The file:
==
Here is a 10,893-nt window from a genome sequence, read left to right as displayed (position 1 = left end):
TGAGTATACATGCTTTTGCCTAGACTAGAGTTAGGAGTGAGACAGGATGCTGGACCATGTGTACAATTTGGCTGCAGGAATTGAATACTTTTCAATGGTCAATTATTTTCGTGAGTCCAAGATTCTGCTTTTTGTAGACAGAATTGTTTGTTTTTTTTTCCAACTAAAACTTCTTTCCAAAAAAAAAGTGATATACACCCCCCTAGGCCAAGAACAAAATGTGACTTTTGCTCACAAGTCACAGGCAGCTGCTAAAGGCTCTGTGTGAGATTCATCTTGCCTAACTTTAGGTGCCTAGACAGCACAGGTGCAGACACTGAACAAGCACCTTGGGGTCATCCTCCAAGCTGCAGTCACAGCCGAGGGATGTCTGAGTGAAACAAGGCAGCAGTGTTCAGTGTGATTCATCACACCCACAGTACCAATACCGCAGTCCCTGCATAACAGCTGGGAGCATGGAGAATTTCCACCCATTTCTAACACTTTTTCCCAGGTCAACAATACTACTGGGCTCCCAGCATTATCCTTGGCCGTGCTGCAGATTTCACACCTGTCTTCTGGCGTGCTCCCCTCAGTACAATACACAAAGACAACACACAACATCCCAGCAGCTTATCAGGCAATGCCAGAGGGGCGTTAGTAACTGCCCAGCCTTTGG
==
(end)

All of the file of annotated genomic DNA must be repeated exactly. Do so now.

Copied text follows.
Here is a 10,893-nt window from a genome sequence, read left to right as displayed (position 1 = left end):
TGAGTATACATGCTTTTGCCTAGACTAGAGTTAGGAGTGAGACAGGATGCTGGACCATGTGTACAATTTGGCTGCAGGAATTGAATACTTTTCAATGGTCAATTATTTTCGTGAGTCCAAGATTCTGCTTTTTGTAGACAGAATTGTTTGTTTTTTTTTCCAACTAAAACTTCTTTCCAAAAAAAAAGTGATATACACCCCCCTAGGCCAAGAACAAAATGTGACTTTTGCTCACAAGTCACAGGCAGCTGCTAAAGGCTCTGTGTGAGATTCATCTTGCCTAACTTTAGGTGCCTAGACAGCACAGGTGCAGACACTGAACAAGCACCTTGGGGTCATCCTCCAAGCTGCAGTCACAGCCGAGGGATGTCTGAGTGAAACAAGGCAGCAGTGTTCAGTGTGATTCATCACACCCACAGTACCAATACCGCAGTCCCTGCATAACAGCTGGGAGCATGGAGAATTTCCACCCATTTCTAACACTTTTTCCCAGGTCAACAATACTACTGGGCTCCCAGCATTATCCTTGGCCGTGCTGCAGATTTCACACCTGTCTTCTGGCGTGCTCCCCTCAGTACAATACACAAAGACAACACACAACATCCCAGCAGCTTATCAGGCAATGCCAGAGGGGCGTTAGTAACTGCCCAGCCTTTGG